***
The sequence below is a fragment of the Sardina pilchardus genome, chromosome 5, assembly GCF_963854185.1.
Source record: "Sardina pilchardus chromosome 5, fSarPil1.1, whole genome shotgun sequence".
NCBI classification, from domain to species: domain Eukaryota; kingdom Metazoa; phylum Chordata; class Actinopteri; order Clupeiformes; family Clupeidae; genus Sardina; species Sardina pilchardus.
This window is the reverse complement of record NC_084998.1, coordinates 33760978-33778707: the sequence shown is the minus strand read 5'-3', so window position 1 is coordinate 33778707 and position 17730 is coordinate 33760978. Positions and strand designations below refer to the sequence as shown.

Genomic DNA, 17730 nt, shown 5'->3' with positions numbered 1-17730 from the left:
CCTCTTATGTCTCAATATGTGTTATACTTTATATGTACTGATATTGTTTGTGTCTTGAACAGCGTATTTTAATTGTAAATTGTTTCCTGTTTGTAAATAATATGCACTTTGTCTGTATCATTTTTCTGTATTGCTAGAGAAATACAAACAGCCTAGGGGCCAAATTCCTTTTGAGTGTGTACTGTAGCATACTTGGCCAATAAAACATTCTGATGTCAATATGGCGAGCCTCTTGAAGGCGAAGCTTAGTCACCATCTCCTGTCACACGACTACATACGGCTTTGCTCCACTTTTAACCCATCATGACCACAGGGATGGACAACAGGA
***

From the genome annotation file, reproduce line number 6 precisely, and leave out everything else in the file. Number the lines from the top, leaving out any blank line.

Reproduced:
CCTCTTATGTCTCAATATGTGTTATACTTTATATGTACTGATATTGTTTGTGTCTTGAACAGCGTATTTTAATTGTAAATTGTTTCCTGTTTGTAAATAATATGCACTTTGTCTGTATCATTTTTCTGTATTGCTAGAGAAATACAAACAGCCTAGGGGCCAAATTCCTTTTGAGTGTGTACTGTAGCATACTTGGCCAATAAAACATTCTGATGTCAATATGGCGAGCCTCTTGAAGGCGAAGCTTAGTCACCATCTCCTGTCACACGACTACATACGGCTTTGCTCCACTTTTAACCCATCATGACCACAGGGATGGACAACAGGA